On the mountain in France, a million acorns fall from every oak tree, layering the ground below. Some sprout. Others provide food for the wild ponies and squirrels. Soon after I went there to live, I was looking for wild mushrooms and befriended an acorn that had turned red. Today that acorn is a mighty oak tree.
One Small Acorn Among Many
The little red acorn, we used to call it. One acorn on a hillside punctuated by acorns. We were scouting around the oak trees in October, looking for wild mushrooms called cepes that raise their noble heads near oak roots, living in some curious and not-fully-understood symbiosis with them. Every time I stepped, there was a crunch of acorns cracking. Then I spotted it, the little red acorn.
The oaks were not red oaks (Quercus rubra), called American oaks by the French and native to North America. They were either pedunculate oak (Quercus robur) or its close relative, the sessile oak (Quercus petraea). Their acorns were a rich mahogany brown and many of them sprouted and grew the following spring into tiny forests of oak sprouts, too close to the parent tree to ever stand a chance of developing into a tall oak tree.
This acorn though, was smaller, and it was red. I picked it out of the carpet of acorns covering the hillside, tucked it in my mushroom bag, and kept on seeking cepes. That night, as I unloaded the mushrooms we had found, I came across the little acorn, small and a deep shade of red brown. On a sudden whim, I tucked it into a pot of dirt outside the house, big end down, tip up, and wished it luck.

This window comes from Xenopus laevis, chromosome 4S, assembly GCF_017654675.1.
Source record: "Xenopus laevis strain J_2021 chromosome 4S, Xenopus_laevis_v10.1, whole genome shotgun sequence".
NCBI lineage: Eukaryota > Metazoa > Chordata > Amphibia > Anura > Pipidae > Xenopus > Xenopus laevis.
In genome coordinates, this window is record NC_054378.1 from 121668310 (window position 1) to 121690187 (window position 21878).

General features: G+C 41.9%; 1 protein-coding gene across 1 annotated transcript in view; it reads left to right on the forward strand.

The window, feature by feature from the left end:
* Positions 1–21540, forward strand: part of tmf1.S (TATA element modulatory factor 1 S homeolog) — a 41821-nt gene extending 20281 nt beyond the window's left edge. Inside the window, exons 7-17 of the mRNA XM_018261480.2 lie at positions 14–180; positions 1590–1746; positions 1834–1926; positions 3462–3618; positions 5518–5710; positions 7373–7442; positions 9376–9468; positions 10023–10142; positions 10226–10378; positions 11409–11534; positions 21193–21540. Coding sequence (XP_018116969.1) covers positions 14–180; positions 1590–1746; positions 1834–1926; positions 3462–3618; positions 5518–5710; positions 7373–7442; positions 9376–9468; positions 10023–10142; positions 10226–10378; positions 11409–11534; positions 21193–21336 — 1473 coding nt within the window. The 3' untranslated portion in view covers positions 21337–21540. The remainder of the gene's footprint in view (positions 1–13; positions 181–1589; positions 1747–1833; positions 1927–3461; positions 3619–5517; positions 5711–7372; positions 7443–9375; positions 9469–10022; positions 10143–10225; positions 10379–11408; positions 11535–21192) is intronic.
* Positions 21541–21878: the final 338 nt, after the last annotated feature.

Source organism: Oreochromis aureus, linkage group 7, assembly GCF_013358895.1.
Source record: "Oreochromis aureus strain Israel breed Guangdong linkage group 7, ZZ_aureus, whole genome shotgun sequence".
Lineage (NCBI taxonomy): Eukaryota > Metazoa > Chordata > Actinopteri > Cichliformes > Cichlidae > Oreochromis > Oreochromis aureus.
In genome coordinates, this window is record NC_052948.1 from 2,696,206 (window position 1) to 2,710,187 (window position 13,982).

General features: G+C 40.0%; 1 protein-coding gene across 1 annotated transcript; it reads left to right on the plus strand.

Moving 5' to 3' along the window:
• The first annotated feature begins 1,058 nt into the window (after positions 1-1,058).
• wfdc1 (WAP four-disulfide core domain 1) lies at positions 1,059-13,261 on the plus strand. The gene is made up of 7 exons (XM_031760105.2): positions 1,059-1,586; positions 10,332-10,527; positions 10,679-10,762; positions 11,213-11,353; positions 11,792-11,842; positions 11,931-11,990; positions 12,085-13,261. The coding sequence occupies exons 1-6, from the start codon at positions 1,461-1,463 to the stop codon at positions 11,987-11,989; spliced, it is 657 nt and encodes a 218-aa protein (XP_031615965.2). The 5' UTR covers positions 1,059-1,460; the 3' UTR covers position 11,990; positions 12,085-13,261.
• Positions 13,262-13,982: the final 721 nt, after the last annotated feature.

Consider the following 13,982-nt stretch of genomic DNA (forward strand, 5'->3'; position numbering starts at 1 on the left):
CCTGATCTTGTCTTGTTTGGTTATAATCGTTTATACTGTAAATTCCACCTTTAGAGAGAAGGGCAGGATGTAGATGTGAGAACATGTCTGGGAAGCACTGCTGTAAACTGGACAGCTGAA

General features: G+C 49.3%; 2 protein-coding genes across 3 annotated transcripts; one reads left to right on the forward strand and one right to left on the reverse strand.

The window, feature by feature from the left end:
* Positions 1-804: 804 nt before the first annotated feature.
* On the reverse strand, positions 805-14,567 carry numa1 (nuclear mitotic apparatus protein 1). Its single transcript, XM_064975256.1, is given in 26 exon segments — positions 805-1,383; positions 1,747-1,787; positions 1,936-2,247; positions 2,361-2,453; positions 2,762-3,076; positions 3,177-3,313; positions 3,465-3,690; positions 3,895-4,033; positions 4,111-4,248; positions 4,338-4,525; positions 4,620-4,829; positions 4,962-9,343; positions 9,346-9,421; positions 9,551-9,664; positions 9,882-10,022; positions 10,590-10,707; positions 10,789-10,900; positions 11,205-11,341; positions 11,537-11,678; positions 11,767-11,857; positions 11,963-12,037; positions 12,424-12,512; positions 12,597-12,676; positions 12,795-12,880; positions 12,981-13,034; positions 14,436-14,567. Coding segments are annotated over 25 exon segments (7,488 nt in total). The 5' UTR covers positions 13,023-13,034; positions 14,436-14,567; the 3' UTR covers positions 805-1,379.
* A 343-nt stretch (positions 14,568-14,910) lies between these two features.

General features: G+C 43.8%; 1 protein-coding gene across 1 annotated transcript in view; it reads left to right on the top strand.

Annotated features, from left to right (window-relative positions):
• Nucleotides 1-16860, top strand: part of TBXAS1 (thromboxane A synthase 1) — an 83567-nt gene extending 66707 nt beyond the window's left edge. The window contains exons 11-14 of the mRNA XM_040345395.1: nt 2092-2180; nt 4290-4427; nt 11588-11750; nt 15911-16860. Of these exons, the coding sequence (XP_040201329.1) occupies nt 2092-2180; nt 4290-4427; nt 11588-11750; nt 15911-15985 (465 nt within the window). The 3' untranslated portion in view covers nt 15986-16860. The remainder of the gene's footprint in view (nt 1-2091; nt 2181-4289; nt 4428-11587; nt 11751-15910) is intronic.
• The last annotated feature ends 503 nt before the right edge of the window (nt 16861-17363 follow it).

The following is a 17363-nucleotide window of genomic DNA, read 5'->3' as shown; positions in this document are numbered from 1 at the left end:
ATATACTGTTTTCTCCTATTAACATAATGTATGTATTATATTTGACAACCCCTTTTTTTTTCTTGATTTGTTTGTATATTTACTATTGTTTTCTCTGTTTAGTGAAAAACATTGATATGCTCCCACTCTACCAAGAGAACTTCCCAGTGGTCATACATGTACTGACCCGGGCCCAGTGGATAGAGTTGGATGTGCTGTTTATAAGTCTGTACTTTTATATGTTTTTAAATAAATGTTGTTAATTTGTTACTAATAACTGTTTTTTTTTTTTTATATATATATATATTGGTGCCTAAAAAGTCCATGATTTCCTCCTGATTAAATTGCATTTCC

A Lucky Acorn
Luck, the acorn seemed to have. The first time I checked it (a week later) it had a sprout, a few inches tall, with two leaves and a taproot sinking into the ground of the pot. I worried that I may have underestimated the acorn’s speed of development and moved it into the ground in the flower garden. I checked it regularly and watched the little sprout grow.
Winter came when all leaves fell. Then, in spring, my little red acorn started growing again. A neighbor told me it was an American oak and asked if I’d brought it from California. To this day, it is a mystery how the red oak acorn came to appear on my land.
Many more have followed, since the little red acorn grew into a tall oak– right there in my flower garden. Now, 15 years later, it is producing many acorns itself. Curiously, none of the red oak acorns are red. I think my acorn turned red to be noticed, carried away, and planted where it could grow into a mighty oak.
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